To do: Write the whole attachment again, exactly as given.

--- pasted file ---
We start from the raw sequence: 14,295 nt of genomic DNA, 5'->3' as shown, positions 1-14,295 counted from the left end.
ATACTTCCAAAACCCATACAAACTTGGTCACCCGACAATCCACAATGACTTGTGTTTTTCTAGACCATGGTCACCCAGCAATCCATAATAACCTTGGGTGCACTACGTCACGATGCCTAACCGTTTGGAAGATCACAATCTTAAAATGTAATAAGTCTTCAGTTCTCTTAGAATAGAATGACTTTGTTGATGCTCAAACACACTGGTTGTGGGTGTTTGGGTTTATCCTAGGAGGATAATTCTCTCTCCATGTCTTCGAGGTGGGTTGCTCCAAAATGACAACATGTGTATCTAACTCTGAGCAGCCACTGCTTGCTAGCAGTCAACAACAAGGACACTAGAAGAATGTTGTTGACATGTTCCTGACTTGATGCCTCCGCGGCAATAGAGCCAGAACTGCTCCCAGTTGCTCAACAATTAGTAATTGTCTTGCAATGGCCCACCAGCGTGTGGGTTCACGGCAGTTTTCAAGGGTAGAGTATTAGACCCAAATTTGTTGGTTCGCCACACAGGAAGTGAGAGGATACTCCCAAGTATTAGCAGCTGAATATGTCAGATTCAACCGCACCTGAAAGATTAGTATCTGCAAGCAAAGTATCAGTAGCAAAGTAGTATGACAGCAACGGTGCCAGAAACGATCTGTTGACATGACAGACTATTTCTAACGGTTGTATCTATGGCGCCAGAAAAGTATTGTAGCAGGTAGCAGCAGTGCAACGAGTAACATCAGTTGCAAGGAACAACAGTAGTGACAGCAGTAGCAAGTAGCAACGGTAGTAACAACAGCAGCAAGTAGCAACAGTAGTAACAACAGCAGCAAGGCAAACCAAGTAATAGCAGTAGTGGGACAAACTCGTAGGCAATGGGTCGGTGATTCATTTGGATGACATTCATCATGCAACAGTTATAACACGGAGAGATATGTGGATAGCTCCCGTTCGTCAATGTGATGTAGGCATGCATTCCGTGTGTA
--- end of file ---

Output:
We start from the raw sequence: 14,295 nt of genomic DNA, 5'->3' as shown, positions 1-14,295 counted from the left end.
ATACTTCCAAAACCCATACAAACTTGGTCACCCGACAATCCACAATGACTTGTGTTTTTCTAGACCATGGTCACCCAGCAATCCATAATAACCTTGGGTGCACTACGTCACGATGCCTAACCGTTTGGAAGATCACAATCTTAAAATGTAATAAGTCTTCAGTTCTCTTAGAATAGAATGACTTTGTTGATGCTCAAACACACTGGTTGTGGGTGTTTGGGTTTATCCTAGGAGGATAATTCTCTCTCCATGTCTTCGAGGTGGGTTGCTCCAAAATGACAACATGTGTATCTAACTCTGAGCAGCCACTGCTTGCTAGCAGTCAACAACAAGGACACTAGAAGAATGTTGTTGACATGTTCCTGACTTGATGCCTCCGCGGCAATAGAGCCAGAACTGCTCCCAGTTGCTCAACAATTAGTAATTGTCTTGCAATGGCCCACCAGCGTGTGGGTTCACGGCAGTTTTCAAGGGTAGAGTATTAGACCCAAATTTGTTGGTTCGCCACACAGGAAGTGAGAGGATACTCCCAAGTATTAGCAGCTGAATATGTCAGATTCAACCGCACCTGAAAGATTAGTATCTGCAAGCAAAGTATCAGTAGCAAAGTAGTATGACAGCAACGGTGCCAGAAACGATCTGTTGACATGACAGACTATTTCTAACGGTTGTATCTATGGCGCCAGAAAAGTATTGTAGCAGGTAGCAGCAGTGCAACGAGTAACATCAGTTGCAAGGAACAACAGTAGTGACAGCAGTAGCAAGTAGCAACGGTAGTAACAACAGCAGCAAGTAGCAACAGTAGTAACAACAGCAGCAAGGCAAACCAAGTAATAGCAGTAGTGGGACAAACTCGTAGGCAATGGGTCGGTGATTCATTTGGATGACATTCATCATGCAACAGTTATAACACGGAGAGATATGTGGATAGCTCCCGTTCGTCAATGTGATGTAGGCATGCATTCCGTGTGTA